Yes, the legal structure of your business will change, so you’ll need to contact your insurance provider. They’ll most likely cancel your existing policy and replace it with a new one that covers your change of company status. The price of your premium might also change.
If your business is expanding and you start to employ people who aren’t direct family, you’ll also be legally required to take out employers’ liability insurance, so this would need to be included in your new policy.
How do I compare quotes for business insurance?
Whatever type of business you run, it’s easy to compare quotes with Compare the Market. Just give us a few details about you and your business.
How much does business insurance cost?
Cost is typically based on the size and type of your business, as well as the size of the potential pay-out you might want. Things that will affect the cost include:
- Type of business – do you own a business in a high-risk field? Investment, property and finance businesses may face greater risks and could need higher levels of cover.
- Level of cover – do you want to insure your company building or stock for a large amount? The higher you’d like your pay-out to be, the more you’ll be expected to pay in premiums.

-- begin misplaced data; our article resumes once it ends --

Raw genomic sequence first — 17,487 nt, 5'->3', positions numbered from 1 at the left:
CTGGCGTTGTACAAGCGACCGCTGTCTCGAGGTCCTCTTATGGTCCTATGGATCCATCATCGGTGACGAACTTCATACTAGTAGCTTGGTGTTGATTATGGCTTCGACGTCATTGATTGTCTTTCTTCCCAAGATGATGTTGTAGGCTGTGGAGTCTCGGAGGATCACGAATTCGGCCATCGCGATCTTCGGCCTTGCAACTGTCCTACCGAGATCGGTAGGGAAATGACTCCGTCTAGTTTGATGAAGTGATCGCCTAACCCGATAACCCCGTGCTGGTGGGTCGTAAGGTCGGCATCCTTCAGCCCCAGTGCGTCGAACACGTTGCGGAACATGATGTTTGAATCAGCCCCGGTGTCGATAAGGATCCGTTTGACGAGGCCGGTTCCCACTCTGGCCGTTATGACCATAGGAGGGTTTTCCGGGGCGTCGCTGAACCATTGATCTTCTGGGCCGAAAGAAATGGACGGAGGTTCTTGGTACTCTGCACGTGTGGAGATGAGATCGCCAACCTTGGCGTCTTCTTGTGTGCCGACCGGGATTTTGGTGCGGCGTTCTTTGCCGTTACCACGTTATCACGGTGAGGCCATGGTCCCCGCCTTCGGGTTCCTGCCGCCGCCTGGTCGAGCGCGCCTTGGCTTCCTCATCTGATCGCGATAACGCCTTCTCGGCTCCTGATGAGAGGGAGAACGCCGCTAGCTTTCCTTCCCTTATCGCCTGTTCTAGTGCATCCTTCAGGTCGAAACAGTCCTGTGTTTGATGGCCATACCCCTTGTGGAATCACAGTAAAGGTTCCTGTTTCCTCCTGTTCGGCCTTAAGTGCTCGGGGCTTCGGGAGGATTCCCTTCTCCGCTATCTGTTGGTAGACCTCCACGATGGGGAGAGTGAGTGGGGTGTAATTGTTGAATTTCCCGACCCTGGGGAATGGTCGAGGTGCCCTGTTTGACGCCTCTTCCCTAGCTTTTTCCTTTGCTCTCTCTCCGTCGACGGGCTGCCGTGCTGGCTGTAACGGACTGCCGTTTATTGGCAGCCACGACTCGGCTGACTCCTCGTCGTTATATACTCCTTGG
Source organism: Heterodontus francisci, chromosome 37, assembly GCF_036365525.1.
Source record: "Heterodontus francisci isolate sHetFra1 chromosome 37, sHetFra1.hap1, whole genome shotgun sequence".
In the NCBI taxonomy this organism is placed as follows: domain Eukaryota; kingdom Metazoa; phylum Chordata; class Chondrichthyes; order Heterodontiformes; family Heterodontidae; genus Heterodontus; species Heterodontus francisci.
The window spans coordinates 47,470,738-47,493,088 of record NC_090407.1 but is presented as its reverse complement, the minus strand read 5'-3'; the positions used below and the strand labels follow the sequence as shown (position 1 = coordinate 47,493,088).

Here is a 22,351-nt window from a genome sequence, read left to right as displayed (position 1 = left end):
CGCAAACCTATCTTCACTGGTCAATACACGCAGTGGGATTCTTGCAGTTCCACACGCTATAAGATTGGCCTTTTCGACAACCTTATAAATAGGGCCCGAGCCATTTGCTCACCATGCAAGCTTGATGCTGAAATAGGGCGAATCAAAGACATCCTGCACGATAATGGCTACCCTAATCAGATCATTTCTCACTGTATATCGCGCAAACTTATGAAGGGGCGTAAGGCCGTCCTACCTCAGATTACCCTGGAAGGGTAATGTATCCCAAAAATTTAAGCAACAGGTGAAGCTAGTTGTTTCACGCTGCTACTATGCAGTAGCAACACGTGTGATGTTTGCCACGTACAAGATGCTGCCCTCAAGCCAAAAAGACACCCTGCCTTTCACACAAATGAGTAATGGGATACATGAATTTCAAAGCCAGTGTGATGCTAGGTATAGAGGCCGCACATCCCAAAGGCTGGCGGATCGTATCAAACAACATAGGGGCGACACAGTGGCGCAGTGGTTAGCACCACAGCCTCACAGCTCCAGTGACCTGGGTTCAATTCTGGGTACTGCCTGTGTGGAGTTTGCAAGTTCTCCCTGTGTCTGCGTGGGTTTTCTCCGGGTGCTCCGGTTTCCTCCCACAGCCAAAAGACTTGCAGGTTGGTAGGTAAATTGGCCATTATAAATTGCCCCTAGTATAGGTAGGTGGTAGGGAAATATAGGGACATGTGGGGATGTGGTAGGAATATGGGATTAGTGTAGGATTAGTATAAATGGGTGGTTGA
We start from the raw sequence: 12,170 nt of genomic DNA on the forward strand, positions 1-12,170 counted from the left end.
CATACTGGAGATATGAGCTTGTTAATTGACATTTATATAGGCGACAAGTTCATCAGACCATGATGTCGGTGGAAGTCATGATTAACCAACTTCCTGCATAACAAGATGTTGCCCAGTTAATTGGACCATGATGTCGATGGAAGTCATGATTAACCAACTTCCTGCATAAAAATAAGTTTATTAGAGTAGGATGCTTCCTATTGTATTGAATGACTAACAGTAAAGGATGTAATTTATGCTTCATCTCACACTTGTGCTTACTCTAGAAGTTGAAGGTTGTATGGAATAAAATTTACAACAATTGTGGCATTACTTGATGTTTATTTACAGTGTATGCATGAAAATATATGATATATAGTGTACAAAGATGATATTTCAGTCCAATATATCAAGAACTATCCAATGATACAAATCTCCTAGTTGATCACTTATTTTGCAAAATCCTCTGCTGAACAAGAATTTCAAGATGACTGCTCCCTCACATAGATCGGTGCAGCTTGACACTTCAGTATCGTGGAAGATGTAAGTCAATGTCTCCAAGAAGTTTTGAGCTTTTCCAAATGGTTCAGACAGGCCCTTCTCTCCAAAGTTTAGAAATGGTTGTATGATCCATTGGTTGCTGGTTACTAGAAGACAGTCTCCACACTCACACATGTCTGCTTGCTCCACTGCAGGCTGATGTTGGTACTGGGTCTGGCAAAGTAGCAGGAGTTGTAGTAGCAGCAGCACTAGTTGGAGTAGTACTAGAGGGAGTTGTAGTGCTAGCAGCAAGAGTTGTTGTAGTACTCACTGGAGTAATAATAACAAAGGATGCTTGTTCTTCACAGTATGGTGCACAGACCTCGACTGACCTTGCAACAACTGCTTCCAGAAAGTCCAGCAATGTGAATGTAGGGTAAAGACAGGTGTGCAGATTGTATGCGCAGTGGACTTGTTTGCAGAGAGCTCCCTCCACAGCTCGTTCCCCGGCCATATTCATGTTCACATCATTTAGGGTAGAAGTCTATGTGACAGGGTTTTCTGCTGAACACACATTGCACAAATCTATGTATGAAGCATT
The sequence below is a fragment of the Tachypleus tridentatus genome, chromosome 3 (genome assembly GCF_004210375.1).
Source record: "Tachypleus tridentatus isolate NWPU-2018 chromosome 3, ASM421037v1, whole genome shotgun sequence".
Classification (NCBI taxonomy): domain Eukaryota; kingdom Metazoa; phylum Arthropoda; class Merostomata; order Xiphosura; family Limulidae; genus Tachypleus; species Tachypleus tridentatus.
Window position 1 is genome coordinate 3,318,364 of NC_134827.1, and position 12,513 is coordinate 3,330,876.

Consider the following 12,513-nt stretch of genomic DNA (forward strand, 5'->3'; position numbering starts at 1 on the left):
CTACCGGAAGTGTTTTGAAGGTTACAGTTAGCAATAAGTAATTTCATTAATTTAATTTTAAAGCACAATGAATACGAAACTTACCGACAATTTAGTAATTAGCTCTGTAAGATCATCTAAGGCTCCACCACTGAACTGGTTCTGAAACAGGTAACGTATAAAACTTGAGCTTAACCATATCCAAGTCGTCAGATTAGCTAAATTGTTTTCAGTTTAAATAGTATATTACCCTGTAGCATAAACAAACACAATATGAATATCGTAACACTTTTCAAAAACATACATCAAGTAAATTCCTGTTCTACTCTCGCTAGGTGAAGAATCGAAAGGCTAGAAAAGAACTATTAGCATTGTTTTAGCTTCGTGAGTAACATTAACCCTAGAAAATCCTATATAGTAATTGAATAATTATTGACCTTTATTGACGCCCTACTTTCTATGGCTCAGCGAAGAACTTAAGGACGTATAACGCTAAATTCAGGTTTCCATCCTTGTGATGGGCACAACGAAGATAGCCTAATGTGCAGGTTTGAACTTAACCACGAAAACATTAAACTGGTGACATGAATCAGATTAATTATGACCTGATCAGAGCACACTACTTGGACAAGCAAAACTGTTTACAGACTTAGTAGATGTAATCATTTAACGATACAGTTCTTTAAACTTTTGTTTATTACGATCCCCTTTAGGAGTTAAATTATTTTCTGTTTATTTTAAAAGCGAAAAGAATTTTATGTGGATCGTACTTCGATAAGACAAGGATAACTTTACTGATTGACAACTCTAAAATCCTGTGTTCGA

- Level of excess – the level of excess you’re willing to pay will be a factor in determining your premiums. There’s always a compulsory excess you have to pay. By choosing a higher voluntary excess on top of that, your premium is likely to be cheaper, but you’ll need to pay more when making a claim.
- Size of business – if you’re manufacturing lots of products, dealing with large contracts, have a high turnover or are responsible for lots of employees, you may find that premiums are more expensive.
What do I need to get a quote for business insurance?
Once you’re ready to compare business insurance quotes, we’ll need a few details about you and your business.
As well as your type of business, the business name and its address and postcode, you’ll also need to provide:
- your business’s legal status eg: sole trader/partnership/limited company
- how long you’ve been trading
- forecasted turnover for the next 12 months
- number of employees and how many do solely clerical work
- whether you operate in high-risk environments
- if you have other business premises
- any claims history
- what cover options you want and when you want your policy to start
Why use Compare the Market?
See quotes from a range of specialist providers
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Option to call for expert help from our trusted partners at Simply Business on 0333 016 5956***
^^On average, it can take less than 6 minutes to complete a business insurance quote through Compare the Market, based on data in November 2020.
***Lines are operated by our trusted partner, Simply Business. Open Monday, Tuesday, Wednesday and Friday 9am-5.30pm, Thursday 9.30am-5.30pm, Saturday 9am-2pm.
Business insurance expert
What our expert says
"With the amount of time and hard work you put into your business, and with it generating an income for you, it makes sense to ensure you have cover to protect you when things go wrong, or accidents happen. Business insurance can cover you for all kinds of risks, so make sure you’ve got the right protection to suit your business’s size and type of company."